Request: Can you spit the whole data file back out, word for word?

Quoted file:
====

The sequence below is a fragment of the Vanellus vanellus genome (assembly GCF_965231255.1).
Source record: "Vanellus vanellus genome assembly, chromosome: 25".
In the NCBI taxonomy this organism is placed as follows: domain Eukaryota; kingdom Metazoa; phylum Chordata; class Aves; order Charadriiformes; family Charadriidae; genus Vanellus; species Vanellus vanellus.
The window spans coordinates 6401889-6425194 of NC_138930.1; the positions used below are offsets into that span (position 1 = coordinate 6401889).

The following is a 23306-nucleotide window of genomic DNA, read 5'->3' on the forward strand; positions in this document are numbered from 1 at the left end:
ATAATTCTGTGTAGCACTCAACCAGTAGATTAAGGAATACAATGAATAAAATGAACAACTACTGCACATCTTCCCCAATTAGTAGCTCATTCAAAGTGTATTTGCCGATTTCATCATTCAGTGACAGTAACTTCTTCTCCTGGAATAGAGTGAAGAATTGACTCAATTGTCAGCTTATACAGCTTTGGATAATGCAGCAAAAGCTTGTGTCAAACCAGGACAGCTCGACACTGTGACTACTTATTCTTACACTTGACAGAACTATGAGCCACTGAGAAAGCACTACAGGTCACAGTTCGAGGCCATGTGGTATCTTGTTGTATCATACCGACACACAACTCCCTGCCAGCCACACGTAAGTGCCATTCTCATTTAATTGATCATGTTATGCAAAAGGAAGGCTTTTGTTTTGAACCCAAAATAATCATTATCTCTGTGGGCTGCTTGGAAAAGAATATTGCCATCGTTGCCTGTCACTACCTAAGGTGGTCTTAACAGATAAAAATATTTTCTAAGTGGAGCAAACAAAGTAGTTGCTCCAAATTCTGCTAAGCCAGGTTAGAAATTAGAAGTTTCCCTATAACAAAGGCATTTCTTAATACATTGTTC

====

The sequence below is a fragment of the Vanellus vanellus genome (assembly GCF_965231255.1).
Source record: "Vanellus vanellus genome assembly, chromosome: 25".
In the NCBI taxonomy this organism is placed as follows: domain Eukaryota; kingdom Metazoa; phylum Chordata; class Aves; order Charadriiformes; family Charadriidae; genus Vanellus; species Vanellus vanellus.
The window spans coordinates 6401889-6425194 of NC_138930.1; the positions used below are offsets into that span (position 1 = coordinate 6401889).

The following is a 23306-nucleotide window of genomic DNA, read 5'->3' on the forward strand; positions in this document are numbered from 1 at the left end:
ATAATTCTGTGTAGCACTCAACCAGTAGATTAAGGAATACAATGAATAAAATGAACAACTACTGCACATCTTCCCCAATTAGTAGCTCATTCAAAGTGTATTTGCCGATTTCATCATTCAGTGACAGTAACTTCTTCTCCTGGAATAGAGTGAAGAATTGACTCAATTGTCAGCTTATACAGCTTTGGATAATGCAGCAAAAGCTTGTGTCAAACCAGGACAGCTCGACACTGTGACTACTTATTCTTACACTTGACAGAACTATGAGCCACTGAGAAAGCACTACAGGTCACAGTTCGAGGCCATGTGGTATCTTGTTGTATCATACCGACACACAACTCCCTGCCAGCCACACGTAAGTGCCATTCTCATTTAATTGATCATGTTATGCAAAAGGAAGGCTTTTGTTTTGAACCCAAAATAATCATTATCTCTGTGGGCTGCTTGGAAAAGAATATTGCCATCGTTGCCTGTCACTACCTAAGGTGGTCTTAACAGATAAAAATATTTTCTAAGTGGAGCAAACAAAGTAGTTGCTCCAAATTCTGCTAAGCCAGGTTAGAAATTAGAAGTTTCCCTATAACAAAGGCATTTCTTAATACATTGTTC